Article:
CWS: July 2020 Portfolio Manager Review
Performance data quoted represents past performance and is no guarantee of future results. Current performance may be lower or higher than the performance data quoted. Investment return and principal value will fluctuate so that an investor’s shares, when redeemed, may be worth more or less than original cost. Returns less than one year are not annualized. For the fund’s most recent standardized and month-end performance, please click www.advisorshares.com/etfs/cws.
July was another good month for stocks. This was the fourth monthly gain in a row for the S&P 500. For the month, the index gained 5.51%. Adding in dividends, the index was up 5.64% for the month.
As good as that was, our AdvisorShares Focused Equity ETF (NYSE Arca: CWS) did even better. The traded shares gained 9.75% during July while the Net Asset Value (NAV) grew by 8.48% – impressive performance.
We were helped by strong earnings reports for the second-quarter earnings season. Earnings for the first quarter were only partially impacted by the economic lockdown. The second quarter, by contrast, felt the full force of the economic freeze. Many large corporations saw their sales and earnings plunge during Q2. Fortunately, many of our stocks help up relatively well, and that help the fund
Let’s take a look at some the stocks that helped power our gains during the July. At the top of the list is Church & Dwight (CHD).
On July 31, the company reported very good earnings. For its fiscal Q2, the household-products company made 77 cents per share. That beat the Street by 14 cents per share. Quarterly sales grew by 10.6% to $1,194.3 million.
The company also raised its expectations for the rest of this year. C&D now expects full-year sales growth of 9% to 10%. The initial outlook had been for 6.5% growth. The company also expects EPS to grow by 13%. That’s up from the initial range of 7% to 9%.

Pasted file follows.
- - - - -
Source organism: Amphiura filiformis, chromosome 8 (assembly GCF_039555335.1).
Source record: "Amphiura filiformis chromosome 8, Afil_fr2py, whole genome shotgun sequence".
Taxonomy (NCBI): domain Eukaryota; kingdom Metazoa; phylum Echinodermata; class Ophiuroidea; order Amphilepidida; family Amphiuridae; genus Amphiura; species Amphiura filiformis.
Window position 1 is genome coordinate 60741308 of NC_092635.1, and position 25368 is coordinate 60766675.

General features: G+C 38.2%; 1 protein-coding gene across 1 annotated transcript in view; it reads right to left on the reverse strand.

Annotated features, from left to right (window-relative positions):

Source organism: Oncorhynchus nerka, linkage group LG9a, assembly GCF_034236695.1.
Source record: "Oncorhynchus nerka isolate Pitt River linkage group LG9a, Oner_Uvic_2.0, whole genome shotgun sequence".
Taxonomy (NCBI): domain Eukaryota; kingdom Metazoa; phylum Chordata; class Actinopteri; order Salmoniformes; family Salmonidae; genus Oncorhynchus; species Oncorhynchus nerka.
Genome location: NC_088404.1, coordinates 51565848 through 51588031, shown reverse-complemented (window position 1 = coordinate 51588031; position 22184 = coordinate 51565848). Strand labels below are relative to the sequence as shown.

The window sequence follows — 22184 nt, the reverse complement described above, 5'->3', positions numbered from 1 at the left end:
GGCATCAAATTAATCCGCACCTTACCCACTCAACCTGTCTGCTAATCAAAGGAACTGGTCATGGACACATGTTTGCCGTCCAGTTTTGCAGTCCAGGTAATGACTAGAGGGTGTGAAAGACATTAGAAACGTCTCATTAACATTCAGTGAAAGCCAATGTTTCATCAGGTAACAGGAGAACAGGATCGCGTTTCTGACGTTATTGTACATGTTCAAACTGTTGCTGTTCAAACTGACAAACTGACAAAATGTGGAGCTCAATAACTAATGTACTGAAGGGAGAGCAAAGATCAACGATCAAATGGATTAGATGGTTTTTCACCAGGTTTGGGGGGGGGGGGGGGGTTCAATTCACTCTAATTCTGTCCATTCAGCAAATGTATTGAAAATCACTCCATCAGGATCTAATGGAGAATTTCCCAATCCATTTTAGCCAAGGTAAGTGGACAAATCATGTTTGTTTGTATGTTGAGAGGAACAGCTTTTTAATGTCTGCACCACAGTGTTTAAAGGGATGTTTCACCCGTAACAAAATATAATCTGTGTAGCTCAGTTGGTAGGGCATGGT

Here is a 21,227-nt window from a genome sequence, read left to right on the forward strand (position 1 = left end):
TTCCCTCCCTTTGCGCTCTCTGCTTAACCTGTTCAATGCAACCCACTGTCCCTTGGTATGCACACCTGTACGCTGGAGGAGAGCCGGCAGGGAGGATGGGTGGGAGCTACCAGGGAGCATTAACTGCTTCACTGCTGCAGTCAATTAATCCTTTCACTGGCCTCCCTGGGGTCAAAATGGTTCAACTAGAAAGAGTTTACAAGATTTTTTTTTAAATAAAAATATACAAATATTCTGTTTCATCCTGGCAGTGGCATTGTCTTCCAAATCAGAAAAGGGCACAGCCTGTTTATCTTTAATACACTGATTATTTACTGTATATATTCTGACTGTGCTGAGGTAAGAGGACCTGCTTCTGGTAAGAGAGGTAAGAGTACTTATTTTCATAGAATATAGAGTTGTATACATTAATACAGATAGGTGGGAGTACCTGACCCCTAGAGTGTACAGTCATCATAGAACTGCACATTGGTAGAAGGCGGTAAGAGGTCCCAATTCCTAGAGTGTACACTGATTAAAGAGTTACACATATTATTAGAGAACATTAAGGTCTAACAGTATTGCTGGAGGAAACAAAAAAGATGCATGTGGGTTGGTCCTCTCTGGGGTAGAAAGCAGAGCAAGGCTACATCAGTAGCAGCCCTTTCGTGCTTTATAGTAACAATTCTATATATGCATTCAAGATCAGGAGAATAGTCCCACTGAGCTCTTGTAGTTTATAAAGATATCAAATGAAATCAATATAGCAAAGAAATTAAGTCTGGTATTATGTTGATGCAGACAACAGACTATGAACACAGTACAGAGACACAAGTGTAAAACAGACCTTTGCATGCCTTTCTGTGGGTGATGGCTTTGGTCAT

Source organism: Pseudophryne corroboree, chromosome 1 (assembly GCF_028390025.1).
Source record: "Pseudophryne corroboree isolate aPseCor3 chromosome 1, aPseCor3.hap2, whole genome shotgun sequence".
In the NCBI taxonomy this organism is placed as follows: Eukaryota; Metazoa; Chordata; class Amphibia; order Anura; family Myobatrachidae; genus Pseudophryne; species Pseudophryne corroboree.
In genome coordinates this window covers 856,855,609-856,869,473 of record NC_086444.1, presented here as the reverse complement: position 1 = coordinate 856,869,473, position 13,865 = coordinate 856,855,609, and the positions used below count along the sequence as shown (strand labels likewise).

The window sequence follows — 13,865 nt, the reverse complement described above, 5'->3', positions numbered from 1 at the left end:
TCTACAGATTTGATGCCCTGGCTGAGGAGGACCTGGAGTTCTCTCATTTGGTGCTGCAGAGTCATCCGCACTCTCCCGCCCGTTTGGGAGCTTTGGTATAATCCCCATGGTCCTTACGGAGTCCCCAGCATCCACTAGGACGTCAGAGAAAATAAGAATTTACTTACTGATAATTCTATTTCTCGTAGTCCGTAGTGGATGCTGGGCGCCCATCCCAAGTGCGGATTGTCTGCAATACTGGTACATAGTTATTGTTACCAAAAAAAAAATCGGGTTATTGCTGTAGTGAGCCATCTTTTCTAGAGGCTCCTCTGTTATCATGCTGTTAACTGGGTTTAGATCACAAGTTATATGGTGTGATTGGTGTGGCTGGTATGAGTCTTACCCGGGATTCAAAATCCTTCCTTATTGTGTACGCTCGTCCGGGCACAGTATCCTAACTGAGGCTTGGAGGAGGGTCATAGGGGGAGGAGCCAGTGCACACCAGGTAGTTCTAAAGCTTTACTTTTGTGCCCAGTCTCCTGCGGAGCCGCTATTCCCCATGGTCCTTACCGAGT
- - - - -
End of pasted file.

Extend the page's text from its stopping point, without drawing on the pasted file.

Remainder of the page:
The CEO said this was an “extraordinarily strong quarter,” and I have to agree. Share of Church & Dwight gain an amazing 24% during July.
Another big winner for us in July was Silgan Holdings (SLGN). This stock is turning into a nice winner for us. On July 22, the metal-container firm reported earnings of 85 cents per share for the second quarter.
That beat expectations of 65 cents per share. In fact, this was the strongest quarter in Silgan’s history. Net sales were up by 7.6% to $1.18 billion.
Like Church & Dwight, Silgan also did something very rare these days. The company increased guidance. Silgan now sees full-year earnings of $2.70 to $2.85 per share. Silgan also increased its free-cash-flow estimate for this year from $275 million to $330 million.
At the current share price, that works out to a free-cash-flow yield of nearly 8.5%.
Shares of Silgan gained more than 18% for us in July. Silgan is one of the leading makers of metal containers in the world, and in North America, it holds the #1 position in metal food containers
Coming in just behind Silgan was Becton, Dickinson (BDX). The company had very good news in July when the FDA gave emergency approval for its rapid antigen test for COVID-19.
Becton also got a massive order for 177 million syringes and needles for COVID-19 vaccination programs. Becton said it will start distributing the devices by the end of the year. Shares of BDX rallied more than 17% for us during July.